Lengthy articles on politics, science and culture, a preference for the broadsheet format and high, almost literary ambitions. How the Danish weekly newspaper Weekendavisen does everything differently and is still a success.
Weekendavisen is an idiosyncratic phenomenon in the Danish media landscape. The newspaper, which celebrated its 50th anniversary a few months ago, is published once a week and focuses strongly on lengthy articles covering politics, science, literature and culture. While other titles compete on speed, scoops or clicks, Weekendavisen mainly aims for well-informed, beautifully designed and well-written articles that subscribers will read from start to finish. So it’s not any old newspaper that you scan quickly at the breakfast table.
A distinguishing feature of Weekendavisen is that employees have great freedom of choice regarding topics and genres alike. The newspaper offers a platform for essays and personal stories, as well as analyses and investigative journalism. But there’s one key requirement: the paper has high, almost literary ambitions for the articles that writers deliver. “Our journalists have to be able to write very, very well,” says editor-in-chief Martin Krasnik.
editor-in-chief of Weekendavisen since 2017. He started at the paper in 1995. Also known in Denmark as a TV interviewer.
the number of copies rose by 6,000 to nearly 47,000
Weekendavisen originated in 1971 from the newspaper Berlingske (founded in 1749). The initiators of the weekly newspaper found inspiration in English-language weeklies such as The Economist and Newsweek. Its readers are currently from all parts of the political spectrum. “Above all, we’re culturally conservative,” says Krasnik. “Culture, knowledge and history – those are things that we and our readers find important.”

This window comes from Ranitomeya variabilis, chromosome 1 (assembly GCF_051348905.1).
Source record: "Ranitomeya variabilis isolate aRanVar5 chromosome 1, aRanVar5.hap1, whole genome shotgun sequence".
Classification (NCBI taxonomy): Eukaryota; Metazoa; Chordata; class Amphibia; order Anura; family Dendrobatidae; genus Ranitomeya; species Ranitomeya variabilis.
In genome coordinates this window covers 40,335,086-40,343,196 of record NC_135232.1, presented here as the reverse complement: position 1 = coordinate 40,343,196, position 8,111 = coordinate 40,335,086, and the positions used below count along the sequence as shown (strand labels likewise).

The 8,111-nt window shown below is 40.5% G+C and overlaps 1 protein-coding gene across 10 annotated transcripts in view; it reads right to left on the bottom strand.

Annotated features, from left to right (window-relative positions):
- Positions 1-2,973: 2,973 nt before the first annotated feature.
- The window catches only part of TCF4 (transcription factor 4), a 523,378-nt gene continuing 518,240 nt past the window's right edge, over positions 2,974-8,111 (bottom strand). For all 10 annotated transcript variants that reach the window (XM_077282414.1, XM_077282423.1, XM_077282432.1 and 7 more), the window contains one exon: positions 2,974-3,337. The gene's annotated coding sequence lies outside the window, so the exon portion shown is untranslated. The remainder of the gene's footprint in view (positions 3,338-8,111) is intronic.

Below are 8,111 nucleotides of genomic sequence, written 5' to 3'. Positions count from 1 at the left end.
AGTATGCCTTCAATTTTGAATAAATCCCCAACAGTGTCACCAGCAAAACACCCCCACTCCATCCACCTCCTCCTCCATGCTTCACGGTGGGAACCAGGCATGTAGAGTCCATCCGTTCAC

Weekendavisen’s concept was unchallenged for a long time, but many dailies have now set their sights on Saturday newspapers. Krasnik: “They’re focusing on our principal target group: highly educated people with broad interests and who love to read. For that reason, we can’t allow ourselves to be complacent.”
“Culture, knowledge and history – those are things that we and our readers find important.”
Since Krasnik took over as editor-in-chief five years ago, Weekendavisen has dealt with more topical subjects. The paper was also given a makeover and in 2021, it was awarded the title of ‘best designed newspaper’ by The Society for News Design. The two innovations, combined with the trusted top-quality journalism, paid off: the number of copies rose by 6,000 to nearly 47,000.
The newspaper also demonstrated its idiosyncrasy in its choice of new design. While many newspapers switched to tabloid format, Weekendavisen’s cultural supplement instead adopted the larger, old-fashioned broadsheet style. “Management asked: is that what you really want? We were quite sure. It’s just much better for form and content,” says Krasnik.
A minor revolution
The challenge now for Weekendavisen is to secure loyal readers online as well, without abandoning its recipe for success based on in-depth journalism. One-fifth of subscribers read the newspaper exclusively online. They include many students who, according to Krasnik, continually have to be lured back to the app and the website. For this reason, the weekly will soon be posting a daily commentary online.
And reviews are published online before they’ve appeared in the print newspaper – a minor revolution. “You’ll sit and read a newspaper for half an hour or an hour, but our digital readers come and go. This means that you have to keep offering something new, as otherwise they’ll run away at some point. We have to be there for them every day, without losing sight of our well-known recipe.”